Author: Marisa Reichardt
Published in: 2016
Genres: romance, contemporary fiction, realistic fiction, mental health/mental illness
“Forgiving you will allow me to forgive myself.”
Morgan didn’t mean to do anything wrong that day. Actually, she meant to do something right. But her kind act inadvertently played a role in a deadly tragedy. In order to move on, Morgan must learn to forgive—first someone who did something that might be unforgivable, and then herself.
But Morgan can’t move on. She can’t even move beyond the front door of the apartment she shares with her mother and little brother. Morgan feels like she’s underwater, unable to surface. Unable to see her friends. Unable to go to school.
When it seems Morgan can’t hold her breath any longer, a new boy moves in next door. Evan reminds her of the salty ocean air and the rush she used to get from swimming. He might be just what she needs to help her reconnect with the world outside.”
Morgan doesn’t leave her house. Ever since the shooting at her school, Morgan has become more and more agoraphobic until the point where she can’t even step on her front porch. She attends high school online, eats the same lunch every day, watches TV, and waits for her mom and younger brother to come home. Then one day, Evan moves in next door. He reminds her of the world and makes her wish for what she’s been missing in life.
Morgan was a relatable character, especially to readers with anxiety problems of their own. As I’ve mentioned in an earlier post, I know what it’s like to deal with anxiety. So I was easily able to relate to her and her fears. I felt that she was a accurate portrayal of someone with agoraphobia and panic attacks. In the first part of the book, Morgan shuts people out and acts like she’s the only one hurting from what happened. But, as the book progressed, she began to let people in and realize that other people were affected by what happened and was able to talk about it with them. I felt that her character developed well by the end of the novel.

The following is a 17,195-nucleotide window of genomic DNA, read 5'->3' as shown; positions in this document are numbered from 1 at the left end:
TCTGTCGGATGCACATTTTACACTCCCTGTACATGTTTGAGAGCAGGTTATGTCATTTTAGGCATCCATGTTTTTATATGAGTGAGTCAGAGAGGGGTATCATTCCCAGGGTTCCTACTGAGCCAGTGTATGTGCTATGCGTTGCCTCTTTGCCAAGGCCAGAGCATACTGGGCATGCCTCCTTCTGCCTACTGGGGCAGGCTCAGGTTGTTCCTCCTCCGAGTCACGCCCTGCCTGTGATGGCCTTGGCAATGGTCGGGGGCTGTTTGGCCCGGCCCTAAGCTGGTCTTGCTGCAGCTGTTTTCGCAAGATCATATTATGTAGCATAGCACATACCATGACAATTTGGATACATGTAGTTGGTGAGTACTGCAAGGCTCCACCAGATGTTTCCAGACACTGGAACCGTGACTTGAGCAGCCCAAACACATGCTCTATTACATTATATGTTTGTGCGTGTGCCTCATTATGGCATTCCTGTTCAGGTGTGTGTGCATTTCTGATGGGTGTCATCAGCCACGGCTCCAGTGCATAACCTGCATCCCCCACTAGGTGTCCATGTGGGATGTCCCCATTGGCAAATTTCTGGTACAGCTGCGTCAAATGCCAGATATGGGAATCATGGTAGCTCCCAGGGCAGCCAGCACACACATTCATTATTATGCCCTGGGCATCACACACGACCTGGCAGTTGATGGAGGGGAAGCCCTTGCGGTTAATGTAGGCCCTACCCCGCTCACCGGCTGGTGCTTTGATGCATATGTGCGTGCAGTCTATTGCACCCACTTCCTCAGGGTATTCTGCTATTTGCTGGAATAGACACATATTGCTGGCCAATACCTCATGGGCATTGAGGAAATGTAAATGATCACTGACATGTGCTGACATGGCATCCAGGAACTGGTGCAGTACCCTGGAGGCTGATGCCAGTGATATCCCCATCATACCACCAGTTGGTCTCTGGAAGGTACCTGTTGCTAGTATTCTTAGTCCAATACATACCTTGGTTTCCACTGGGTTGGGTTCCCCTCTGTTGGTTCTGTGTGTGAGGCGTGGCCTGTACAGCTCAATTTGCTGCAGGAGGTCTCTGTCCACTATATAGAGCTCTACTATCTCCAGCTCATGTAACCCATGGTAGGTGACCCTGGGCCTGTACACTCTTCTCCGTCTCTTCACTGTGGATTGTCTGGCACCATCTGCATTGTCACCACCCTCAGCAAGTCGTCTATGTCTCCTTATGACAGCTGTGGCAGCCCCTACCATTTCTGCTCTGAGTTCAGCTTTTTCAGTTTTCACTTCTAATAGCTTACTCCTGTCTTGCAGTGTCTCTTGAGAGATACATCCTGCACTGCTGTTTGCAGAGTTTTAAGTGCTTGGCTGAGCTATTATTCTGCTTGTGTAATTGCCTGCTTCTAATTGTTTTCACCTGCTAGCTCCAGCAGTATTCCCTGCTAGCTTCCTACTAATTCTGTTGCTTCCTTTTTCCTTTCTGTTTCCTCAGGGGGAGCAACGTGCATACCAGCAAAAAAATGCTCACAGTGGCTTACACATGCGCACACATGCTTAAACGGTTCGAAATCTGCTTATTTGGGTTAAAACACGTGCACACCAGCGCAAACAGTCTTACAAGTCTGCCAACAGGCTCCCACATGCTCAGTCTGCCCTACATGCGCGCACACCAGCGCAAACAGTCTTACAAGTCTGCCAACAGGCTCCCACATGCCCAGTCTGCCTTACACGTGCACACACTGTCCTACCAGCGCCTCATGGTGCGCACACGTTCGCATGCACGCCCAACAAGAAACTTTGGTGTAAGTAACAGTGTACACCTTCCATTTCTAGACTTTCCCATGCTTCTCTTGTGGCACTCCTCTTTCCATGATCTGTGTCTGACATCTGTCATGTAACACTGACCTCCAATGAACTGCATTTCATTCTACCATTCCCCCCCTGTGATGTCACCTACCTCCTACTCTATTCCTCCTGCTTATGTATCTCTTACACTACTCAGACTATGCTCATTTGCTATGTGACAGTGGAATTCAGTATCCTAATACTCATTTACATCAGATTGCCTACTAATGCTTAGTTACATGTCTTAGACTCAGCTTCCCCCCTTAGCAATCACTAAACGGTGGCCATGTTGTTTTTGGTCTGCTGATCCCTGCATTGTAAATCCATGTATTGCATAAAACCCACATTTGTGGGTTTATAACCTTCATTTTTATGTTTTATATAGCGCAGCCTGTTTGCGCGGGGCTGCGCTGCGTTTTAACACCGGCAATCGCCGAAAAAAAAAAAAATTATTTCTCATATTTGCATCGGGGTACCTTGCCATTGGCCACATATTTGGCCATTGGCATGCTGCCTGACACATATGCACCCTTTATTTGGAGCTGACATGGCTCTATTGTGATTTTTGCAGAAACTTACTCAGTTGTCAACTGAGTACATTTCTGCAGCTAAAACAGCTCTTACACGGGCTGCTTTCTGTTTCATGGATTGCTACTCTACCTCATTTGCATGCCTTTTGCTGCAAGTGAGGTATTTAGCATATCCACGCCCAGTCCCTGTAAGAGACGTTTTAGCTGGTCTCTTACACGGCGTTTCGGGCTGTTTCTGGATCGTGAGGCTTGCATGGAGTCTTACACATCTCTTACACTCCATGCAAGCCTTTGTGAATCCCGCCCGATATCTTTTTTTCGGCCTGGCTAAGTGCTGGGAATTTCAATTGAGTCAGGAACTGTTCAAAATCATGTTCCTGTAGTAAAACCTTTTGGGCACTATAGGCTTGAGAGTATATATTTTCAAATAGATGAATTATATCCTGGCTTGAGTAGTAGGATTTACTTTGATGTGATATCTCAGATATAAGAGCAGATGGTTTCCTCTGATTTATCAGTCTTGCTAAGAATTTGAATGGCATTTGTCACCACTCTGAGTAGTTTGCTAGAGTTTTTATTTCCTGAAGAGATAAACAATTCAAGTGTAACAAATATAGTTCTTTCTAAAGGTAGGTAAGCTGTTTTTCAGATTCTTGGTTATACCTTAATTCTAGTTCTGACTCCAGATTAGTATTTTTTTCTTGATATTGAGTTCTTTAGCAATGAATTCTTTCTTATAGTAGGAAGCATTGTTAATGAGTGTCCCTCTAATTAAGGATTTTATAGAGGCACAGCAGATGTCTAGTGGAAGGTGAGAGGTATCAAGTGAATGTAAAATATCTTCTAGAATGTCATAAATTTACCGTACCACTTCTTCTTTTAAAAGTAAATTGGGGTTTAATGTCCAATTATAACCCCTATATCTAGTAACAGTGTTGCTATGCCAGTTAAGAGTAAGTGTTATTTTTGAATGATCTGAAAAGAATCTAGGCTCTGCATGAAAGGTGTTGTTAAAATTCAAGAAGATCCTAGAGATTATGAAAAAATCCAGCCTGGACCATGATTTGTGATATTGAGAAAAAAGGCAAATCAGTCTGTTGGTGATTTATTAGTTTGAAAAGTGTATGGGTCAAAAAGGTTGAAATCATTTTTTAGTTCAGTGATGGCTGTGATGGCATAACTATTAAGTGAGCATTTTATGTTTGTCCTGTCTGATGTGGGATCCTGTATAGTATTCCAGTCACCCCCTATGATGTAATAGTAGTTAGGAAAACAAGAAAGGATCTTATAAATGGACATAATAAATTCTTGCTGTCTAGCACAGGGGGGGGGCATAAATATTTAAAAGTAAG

The plot was really good. It kept me up reading it later I should have. Plus the chapters are short, so it was a quick read. It mainly focused on Morgan’s struggle with agoraphobia as well as her romance with Evan. There were also a lot of flashbacks throughout the book, mainly of the day the shooting happened, but some of the way things used to be. For me, the best parts were her therapy sessions. I really liked seeing what went on in her mind, especially after such a traumatic experience.
The only thing I didn’t like about the book was that it sort of made it look like Evan came into the story and fixed Morgan. I mean, Morgan hadn’t left her house in 4 and a half months, but then Evan moves in next door and by the end of the month, she’s managed to step onto her front porch. Then over the next two months, she makes a large amount of progress. By the end of the second month, she’s able to go out like she was able to before the shooting at her school. I know that she’d been working on it with her psychologist, but I thought it was a lot of process for a short amount of time. I felt it focused too much on her romance with Evan. I think this book would have been better if there was more focus on her recovery with her psychologist’s help.
Underwater was a great book about mental illness, anxiety, and agoraphobia. I would recommend it for anyone looking for a novel about mental health, contemporary, or realistic fiction novel.
Rating: 5/5 Stars